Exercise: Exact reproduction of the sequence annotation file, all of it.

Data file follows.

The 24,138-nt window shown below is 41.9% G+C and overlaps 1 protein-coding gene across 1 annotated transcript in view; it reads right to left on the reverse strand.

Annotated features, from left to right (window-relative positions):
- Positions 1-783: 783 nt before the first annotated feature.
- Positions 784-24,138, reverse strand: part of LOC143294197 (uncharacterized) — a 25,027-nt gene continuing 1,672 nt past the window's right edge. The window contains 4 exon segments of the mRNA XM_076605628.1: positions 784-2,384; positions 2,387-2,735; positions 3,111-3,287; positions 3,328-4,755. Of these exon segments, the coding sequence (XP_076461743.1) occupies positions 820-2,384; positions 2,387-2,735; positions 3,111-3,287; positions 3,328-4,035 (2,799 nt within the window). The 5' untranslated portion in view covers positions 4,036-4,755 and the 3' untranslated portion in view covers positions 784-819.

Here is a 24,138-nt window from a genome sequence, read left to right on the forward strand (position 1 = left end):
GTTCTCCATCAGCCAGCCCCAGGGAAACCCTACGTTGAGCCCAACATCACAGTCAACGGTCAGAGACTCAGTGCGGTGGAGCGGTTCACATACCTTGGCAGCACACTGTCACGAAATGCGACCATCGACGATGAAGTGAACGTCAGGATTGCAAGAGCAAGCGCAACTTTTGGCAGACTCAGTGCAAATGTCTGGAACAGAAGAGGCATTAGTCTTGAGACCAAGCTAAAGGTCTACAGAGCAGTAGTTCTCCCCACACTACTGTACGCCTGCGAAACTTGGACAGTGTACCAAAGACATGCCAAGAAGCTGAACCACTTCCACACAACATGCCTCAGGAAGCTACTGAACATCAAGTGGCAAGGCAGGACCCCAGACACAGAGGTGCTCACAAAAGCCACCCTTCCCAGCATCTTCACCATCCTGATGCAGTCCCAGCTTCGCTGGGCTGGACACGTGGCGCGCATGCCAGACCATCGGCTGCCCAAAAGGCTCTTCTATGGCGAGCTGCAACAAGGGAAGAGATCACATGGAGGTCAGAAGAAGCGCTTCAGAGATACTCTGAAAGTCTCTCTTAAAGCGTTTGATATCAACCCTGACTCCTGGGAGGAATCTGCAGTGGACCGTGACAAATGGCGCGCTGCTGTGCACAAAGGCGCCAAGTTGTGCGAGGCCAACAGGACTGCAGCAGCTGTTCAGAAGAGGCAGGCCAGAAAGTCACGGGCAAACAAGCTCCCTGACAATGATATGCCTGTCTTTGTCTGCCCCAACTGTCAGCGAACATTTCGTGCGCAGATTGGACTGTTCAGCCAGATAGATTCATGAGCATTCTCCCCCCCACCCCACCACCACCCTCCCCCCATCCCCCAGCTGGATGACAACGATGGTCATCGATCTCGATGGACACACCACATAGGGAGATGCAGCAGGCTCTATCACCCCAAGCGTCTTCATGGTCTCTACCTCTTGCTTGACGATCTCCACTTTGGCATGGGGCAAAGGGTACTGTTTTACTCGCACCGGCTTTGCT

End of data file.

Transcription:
The 24,138-nt window shown below is 41.9% G+C and overlaps 1 protein-coding gene across 1 annotated transcript in view; it reads right to left on the reverse strand.

Annotated features, from left to right (window-relative positions):
- Positions 1-783: 783 nt before the first annotated feature.
- Positions 784-24,138, reverse strand: part of LOC143294197 (uncharacterized) — a 25,027-nt gene continuing 1,672 nt past the window's right edge. The window contains 4 exon segments of the mRNA XM_076605628.1: positions 784-2,384; positions 2,387-2,735; positions 3,111-3,287; positions 3,328-4,755. Of these exon segments, the coding sequence (XP_076461743.1) occupies positions 820-2,384; positions 2,387-2,735; positions 3,111-3,287; positions 3,328-4,035 (2,799 nt within the window). The 5' untranslated portion in view covers positions 4,036-4,755 and the 3' untranslated portion in view covers positions 784-819.

Here is a 24,138-nt window from a genome sequence, read left to right on the forward strand (position 1 = left end):
GTTCTCCATCAGCCAGCCCCAGGGAAACCCTACGTTGAGCCCAACATCACAGTCAACGGTCAGAGACTCAGTGCGGTGGAGCGGTTCACATACCTTGGCAGCACACTGTCACGAAATGCGACCATCGACGATGAAGTGAACGTCAGGATTGCAAGAGCAAGCGCAACTTTTGGCAGACTCAGTGCAAATGTCTGGAACAGAAGAGGCATTAGTCTTGAGACCAAGCTAAAGGTCTACAGAGCAGTAGTTCTCCCCACACTACTGTACGCCTGCGAAACTTGGACAGTGTACCAAAGACATGCCAAGAAGCTGAACCACTTCCACACAACATGCCTCAGGAAGCTACTGAACATCAAGTGGCAAGGCAGGACCCCAGACACAGAGGTGCTCACAAAAGCCACCCTTCCCAGCATCTTCACCATCCTGATGCAGTCCCAGCTTCGCTGGGCTGGACACGTGGCGCGCATGCCAGACCATCGGCTGCCCAAAAGGCTCTTCTATGGCGAGCTGCAACAAGGGAAGAGATCACATGGAGGTCAGAAGAAGCGCTTCAGAGATACTCTGAAAGTCTCTCTTAAAGCGTTTGATATCAACCCTGACTCCTGGGAGGAATCTGCAGTGGACCGTGACAAATGGCGCGCTGCTGTGCACAAAGGCGCCAAGTTGTGCGAGGCCAACAGGACTGCAGCAGCTGTTCAGAAGAGGCAGGCCAGAAAGTCACGGGCAAACAAGCTCCCTGACAATGATATGCCTGTCTTTGTCTGCCCCAACTGTCAGCGAACATTTCGTGCGCAGATTGGACTGTTCAGCCAGATAGATTCATGAGCATTCTCCCCCCCACCCCACCACCACCCTCCCCCCATCCCCCAGCTGGATGACAACGATGGTCATCGATCTCGATGGACACACCACATAGGGAGATGCAGCAGGCTCTATCACCCCAAGCGTCTTCATGGTCTCTACCTCTTGCTTGACGATCTCCACTTTGGCATGGGGCAAAGGGTACTGTTTTACTCGCACCGGCTTTGCT